LONDON — A crowd in front of Buckingham Palace broke out singing “God Save The Queen” following the death of Queen Elizabeth II, the longest-reigning monarch in British history.
The queen died Thursday at Balmoral, in Scotland, with her family gathered at her side. For decades her impact on the British people was incalculable, and 500 miles south, in London, people reacted to her death with sobs, silence, and confusion. Within an hour of the announcement, thousands appeared to have gathered outside Buckingham Palace.
As thousands gather to mourn the passing of Queen Elizabeth, the crowd sings “G-d Save the Queen” around Buckingham Palace. pic.twitter.com/MY2yiGKBeU
— Olga Benacerraf (@olgavbenacerraf) September 8, 2022
“I feel like she’s our grandmother,” Charlotte, 36, of the south coast, told The Daily Wire, shortly before the queen’s death was announced. “She represents a lot more than the Queen.”
The city of London is bracing for a transition they haven’t seen in seven decades, when the late queen became monarch following the death of her father. As ruler, Queen Elizabeth II was known around the world, and her successor will undoubtedly not reign as long as she did. “She’s bound so many people across generations,” one man outside the palace, in his 20s, told The Daily Wire.
Charlotte, who declined to give her last name, said she believed it was significant that the Queen died in Scotland. “There’s quite a lot of differences between us and Scotland, and I just think she has lived her life for our country.”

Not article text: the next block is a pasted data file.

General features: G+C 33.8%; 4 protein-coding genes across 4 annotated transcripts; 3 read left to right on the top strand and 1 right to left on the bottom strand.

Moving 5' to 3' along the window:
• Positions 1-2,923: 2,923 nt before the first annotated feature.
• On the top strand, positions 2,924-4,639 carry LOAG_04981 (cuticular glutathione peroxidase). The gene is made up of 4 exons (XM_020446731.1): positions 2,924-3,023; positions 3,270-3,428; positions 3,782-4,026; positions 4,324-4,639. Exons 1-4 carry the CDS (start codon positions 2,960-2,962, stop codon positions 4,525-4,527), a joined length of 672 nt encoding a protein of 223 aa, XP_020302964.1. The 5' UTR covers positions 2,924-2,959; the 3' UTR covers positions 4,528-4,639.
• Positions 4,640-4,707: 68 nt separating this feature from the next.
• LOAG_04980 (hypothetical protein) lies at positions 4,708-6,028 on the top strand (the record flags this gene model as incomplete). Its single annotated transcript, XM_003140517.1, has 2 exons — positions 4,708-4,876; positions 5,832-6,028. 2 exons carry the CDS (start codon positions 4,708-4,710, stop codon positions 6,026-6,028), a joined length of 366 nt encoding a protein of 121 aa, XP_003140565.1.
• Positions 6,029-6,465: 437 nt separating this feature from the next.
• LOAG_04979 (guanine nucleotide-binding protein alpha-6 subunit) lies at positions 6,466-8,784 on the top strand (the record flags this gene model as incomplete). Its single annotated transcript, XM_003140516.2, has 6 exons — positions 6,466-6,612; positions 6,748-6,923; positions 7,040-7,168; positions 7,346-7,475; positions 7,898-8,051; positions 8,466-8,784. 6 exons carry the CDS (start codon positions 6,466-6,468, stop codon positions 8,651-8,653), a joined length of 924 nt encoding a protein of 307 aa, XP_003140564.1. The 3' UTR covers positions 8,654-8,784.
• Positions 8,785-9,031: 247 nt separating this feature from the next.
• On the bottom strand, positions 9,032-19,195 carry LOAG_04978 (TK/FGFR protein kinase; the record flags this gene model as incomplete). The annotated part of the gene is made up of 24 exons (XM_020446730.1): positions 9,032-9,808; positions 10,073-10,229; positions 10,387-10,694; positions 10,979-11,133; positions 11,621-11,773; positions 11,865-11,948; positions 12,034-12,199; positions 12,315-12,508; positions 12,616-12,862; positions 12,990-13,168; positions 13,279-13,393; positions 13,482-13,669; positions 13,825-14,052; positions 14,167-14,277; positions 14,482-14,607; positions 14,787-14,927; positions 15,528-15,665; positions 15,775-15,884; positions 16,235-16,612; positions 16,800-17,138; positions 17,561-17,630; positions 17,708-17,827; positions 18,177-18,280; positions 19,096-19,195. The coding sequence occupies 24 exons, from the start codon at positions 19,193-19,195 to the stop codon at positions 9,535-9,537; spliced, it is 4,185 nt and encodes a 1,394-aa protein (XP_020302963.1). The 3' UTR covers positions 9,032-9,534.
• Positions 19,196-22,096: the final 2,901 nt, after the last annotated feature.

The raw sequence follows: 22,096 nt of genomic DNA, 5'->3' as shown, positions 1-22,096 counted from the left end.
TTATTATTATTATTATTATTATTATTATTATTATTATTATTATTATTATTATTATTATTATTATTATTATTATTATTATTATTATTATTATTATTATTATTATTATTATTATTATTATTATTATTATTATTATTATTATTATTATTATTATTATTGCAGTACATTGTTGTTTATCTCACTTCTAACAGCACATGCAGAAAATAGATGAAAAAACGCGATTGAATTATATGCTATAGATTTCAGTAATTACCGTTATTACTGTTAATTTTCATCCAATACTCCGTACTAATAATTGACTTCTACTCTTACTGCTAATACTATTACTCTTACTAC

Asked what the queen meant to him, Ned, a 23-year-old investment analyst, said, “the world.”
Charles, the late queen’s son, is the heir apparent. A statement posted outside Buckingham Palace refers to the king and his queen consort. In a statement, Prime Minister Liz Truss referred to him as King Charles III.
Many in the crowd outside the palace wear cry or pray or talk about the queen’s legacy.
“With her spans the history of modern Britain and everything it stands for,” another man told The Daily Wire.
Mark, a 26-year-old accountant who moved to England from Brazil, said the queen to him represented a new life, and that it will be difficult for the country to adjust.
“Everyone here, as long as they’ve been in this country, majority of them have known the queen to be there,” he said. “So for it to come to an end today is pretty upsetting.”
This is a developing story; refresh the page for updates.